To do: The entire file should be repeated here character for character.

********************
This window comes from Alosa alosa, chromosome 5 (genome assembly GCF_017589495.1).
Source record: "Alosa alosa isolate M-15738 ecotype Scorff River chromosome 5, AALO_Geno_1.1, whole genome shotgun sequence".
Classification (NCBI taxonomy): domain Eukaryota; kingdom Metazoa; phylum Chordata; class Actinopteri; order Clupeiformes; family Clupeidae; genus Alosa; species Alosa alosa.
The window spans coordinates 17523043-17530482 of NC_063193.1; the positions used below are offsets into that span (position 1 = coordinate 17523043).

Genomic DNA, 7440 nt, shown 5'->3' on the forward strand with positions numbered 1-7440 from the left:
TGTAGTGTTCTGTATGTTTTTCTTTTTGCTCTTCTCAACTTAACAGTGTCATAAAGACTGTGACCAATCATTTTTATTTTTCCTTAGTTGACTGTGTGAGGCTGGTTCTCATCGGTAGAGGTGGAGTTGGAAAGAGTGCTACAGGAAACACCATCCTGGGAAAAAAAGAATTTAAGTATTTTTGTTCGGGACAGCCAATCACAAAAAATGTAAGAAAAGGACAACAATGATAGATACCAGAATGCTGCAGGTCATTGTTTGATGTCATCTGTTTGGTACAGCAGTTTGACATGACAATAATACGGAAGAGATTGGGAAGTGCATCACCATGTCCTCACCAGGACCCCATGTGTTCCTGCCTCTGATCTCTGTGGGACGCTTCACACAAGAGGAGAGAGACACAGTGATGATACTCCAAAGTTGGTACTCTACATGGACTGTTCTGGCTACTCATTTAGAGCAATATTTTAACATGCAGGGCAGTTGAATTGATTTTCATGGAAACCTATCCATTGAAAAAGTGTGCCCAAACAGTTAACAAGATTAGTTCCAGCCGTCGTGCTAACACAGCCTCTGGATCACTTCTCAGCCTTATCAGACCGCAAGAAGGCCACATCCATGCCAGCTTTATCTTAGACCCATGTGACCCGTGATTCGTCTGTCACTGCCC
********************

This window comes from Alosa alosa, chromosome 5 (genome assembly GCF_017589495.1).
Source record: "Alosa alosa isolate M-15738 ecotype Scorff River chromosome 5, AALO_Geno_1.1, whole genome shotgun sequence".
Classification (NCBI taxonomy): domain Eukaryota; kingdom Metazoa; phylum Chordata; class Actinopteri; order Clupeiformes; family Clupeidae; genus Alosa; species Alosa alosa.
The window spans coordinates 17523043-17530482 of NC_063193.1; the positions used below are offsets into that span (position 1 = coordinate 17523043).

Genomic DNA, 7440 nt, shown 5'->3' on the forward strand with positions numbered 1-7440 from the left:
TGTAGTGTTCTGTATGTTTTTCTTTTTGCTCTTCTCAACTTAACAGTGTCATAAAGACTGTGACCAATCATTTTTATTTTTCCTTAGTTGACTGTGTGAGGCTGGTTCTCATCGGTAGAGGTGGAGTTGGAAAGAGTGCTACAGGAAACACCATCCTGGGAAAAAAAGAATTTAAGTATTTTTGTTCGGGACAGCCAATCACAAAAAATGTAAGAAAAGGACAACAATGATAGATACCAGAATGCTGCAGGTCATTGTTTGATGTCATCTGTTTGGTACAGCAGTTTGACATGACAATAATACGGAAGAGATTGGGAAGTGCATCACCATGTCCTCACCAGGACCCCATGTGTTCCTGCCTCTGATCTCTGTGGGACGCTTCACACAAGAGGAGAGAGACACAGTGATGATACTCCAAAGTTGGTACTCTACATGGACTGTTCTGGCTACTCATTTAGAGCAATATTTTAACATGCAGGGCAGTTGAATTGATTTTCATGGAAACCTATCCATTGAAAAAGTGTGCCCAAACAGTTAACAAGATTAGTTCCAGCCGTCGTGCTAACACAGCCTCTGGATCACTTCTCAGCCTTATCAGACCGCAAGAAGGCCACATCCATGCCAGCTTTATCTTAGACCCATGTGACCCGTGATTCGTCTGTCACTGCCC